The parents or caretakers of the child should learn cardiopulmonary resuscitation (CPR). CPR is a crucial life-saving procedure that helps keep blood and oxygen flowing through the body when the heart stops beating. Performing CPR within a few minutes after the heart has stopped beating can keep someone alive until a medical team arrives. Older children can also be taught how to perform the life-saving technique. To learn more about how to perform CPR, click here.

7. Keep to the designated area

Children need to be aware of the safety areas marked around the pool and not go beyond them. During your visit to a beach, lake, or water park, always encourage children to have fun in the designated area. Follow the rules and pay heed to the warnings posted near the water environment. Never allow your children beyond the restricted area, and always keep a watch on them.

8. Be aware of thin ice

Drowning cases occur in winter as well. Ask your child not to walk or skate on thin ice and always read the warning signs in the area. Also, if you are in a new location with lakes or rivers in winter, take the help of local guides to ensure your children’s safety.

9. Wear goggles while swimming

Children should wear water goggles to protect their eyes. Swimming without goggles can lead to eye irritation and infection. Chlorine is often added to swimming pools to disinfect the water. This chlorination affects the pH levels of water, which can cause irritation and redness to the eyes.

10. Keep swimming gears and related equipment handy

Taking your child out for fun in the water requires you to carry many essentials. Carry the following while taking your children to water parks or fun places with water.

  • Cell phone:  Make sure everyone carries a cell phone with them. It will come in handy in case of an emergency.
  • Water safety devices: These include water safety devices such as buoys, life vests, and goggles.
  • First aid: Ensure to carry first aid while you are with children.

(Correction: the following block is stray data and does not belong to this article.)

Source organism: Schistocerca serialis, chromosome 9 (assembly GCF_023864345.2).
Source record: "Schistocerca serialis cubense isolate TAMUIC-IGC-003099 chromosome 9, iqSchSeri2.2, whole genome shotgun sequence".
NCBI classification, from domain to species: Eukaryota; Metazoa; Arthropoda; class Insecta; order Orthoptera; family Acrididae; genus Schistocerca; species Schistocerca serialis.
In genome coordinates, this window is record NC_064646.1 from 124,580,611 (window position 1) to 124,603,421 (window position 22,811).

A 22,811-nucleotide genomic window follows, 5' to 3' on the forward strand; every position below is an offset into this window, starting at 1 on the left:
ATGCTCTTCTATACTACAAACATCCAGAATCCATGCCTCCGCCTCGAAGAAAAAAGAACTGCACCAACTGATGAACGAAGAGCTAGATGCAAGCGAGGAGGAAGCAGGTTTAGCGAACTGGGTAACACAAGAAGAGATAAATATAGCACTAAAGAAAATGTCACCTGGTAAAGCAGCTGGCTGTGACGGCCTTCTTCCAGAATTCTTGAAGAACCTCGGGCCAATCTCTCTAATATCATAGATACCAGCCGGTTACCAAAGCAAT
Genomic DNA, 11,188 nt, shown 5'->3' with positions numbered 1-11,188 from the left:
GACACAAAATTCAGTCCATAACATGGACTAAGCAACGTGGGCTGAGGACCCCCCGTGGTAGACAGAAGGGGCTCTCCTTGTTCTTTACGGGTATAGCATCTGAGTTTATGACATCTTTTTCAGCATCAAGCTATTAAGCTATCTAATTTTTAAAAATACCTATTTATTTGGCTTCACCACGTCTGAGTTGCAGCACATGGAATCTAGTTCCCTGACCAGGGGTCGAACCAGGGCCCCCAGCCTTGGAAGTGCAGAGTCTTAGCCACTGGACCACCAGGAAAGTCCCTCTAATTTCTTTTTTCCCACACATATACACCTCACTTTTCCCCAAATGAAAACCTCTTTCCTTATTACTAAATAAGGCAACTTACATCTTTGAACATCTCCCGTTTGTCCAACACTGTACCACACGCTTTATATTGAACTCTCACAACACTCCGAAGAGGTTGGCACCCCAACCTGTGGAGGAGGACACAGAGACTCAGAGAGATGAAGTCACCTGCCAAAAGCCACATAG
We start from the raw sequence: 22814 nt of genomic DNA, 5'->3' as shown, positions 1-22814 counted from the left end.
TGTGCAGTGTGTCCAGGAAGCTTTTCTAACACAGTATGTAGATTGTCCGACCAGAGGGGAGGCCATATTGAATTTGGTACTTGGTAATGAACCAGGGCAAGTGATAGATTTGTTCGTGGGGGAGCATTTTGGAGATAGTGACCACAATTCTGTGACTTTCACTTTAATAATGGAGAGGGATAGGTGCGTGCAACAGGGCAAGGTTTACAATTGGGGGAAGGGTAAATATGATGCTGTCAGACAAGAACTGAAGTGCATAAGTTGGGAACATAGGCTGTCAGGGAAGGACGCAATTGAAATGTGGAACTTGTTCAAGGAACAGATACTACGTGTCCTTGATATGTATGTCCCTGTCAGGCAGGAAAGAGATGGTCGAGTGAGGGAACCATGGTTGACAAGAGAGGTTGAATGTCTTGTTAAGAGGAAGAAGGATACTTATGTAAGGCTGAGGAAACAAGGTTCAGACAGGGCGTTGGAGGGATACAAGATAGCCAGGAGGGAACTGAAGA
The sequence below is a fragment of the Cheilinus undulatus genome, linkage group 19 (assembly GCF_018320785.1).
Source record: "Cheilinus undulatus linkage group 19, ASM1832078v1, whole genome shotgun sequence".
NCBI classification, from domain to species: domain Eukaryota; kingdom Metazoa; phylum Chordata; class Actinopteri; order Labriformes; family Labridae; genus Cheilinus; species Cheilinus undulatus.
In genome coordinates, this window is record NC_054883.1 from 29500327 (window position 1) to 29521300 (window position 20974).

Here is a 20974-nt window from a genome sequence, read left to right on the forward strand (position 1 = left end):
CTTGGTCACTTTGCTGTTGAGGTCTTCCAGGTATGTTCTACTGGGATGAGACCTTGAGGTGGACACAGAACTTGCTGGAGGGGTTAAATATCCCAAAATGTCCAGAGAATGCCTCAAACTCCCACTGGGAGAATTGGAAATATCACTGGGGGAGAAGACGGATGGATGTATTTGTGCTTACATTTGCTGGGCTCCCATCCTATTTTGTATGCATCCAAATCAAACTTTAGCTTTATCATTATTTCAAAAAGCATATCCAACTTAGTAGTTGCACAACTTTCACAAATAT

11. Take a shower and apply barrier cream

Chlorine and chemical compounds used to disinfect the pool can be harsh on children’s skin, causing irritation, itching, and rashes. To ensure your child’s safety, always ask them to have a shower immediately after coming out from the pool. Also, apply skin barrier creams on your child’s soft body and keep them moisturized after swimming as the chemical in the water makes the skin dry.

12. Pay attention during bath time

Children can drown in just a few inches of water, so never leave them unattended during bath time. Ensure they keep their doors open when bathing and are also not distracted by toys or other items. Further, ensure to check the water temperature and water level in the bathtub.

13. Use childproof locks and knobs

Always keep the toilet lids closed when not in use and install child-safety locks to keep young children from toppling in. It also avoids contact with harmful bacteria. Make sure the taps are properly tied and install childproof knobs so the child can’t turn on the tap without your supervision. Further, ensure the bathroom door is closed or locked when not in use.

14. Drain the water from the bathtub or bucket

Always drain the bathtub or any water storage item when not in use. Water in bathtubs and buckets can attract young children, so the chance of falling in them is high. Buckets and wading pools should be drained after use and stored safely. You could also place anti-slippery strips or mats in the bathroom to avoid accidents due to a wet floor.

15. Install alarms and safety covers

Install a locked entry door to the pool area or an alarm that notifies you when someone enters the pool area. However, note that an alarm cannot replace appropriate fencing and supervision. A swimming pool should also be covered with a pool safety cover as a safety measure to protect your child.

Strictly enforce these water safety rules to protect your child from water accidents. Providing your child with water safety rules and guidelines will ensure their safety, but parent’s supervision and guidance still prevail. Keep in mind that water safety rules apply both when outdoors and at home.

References: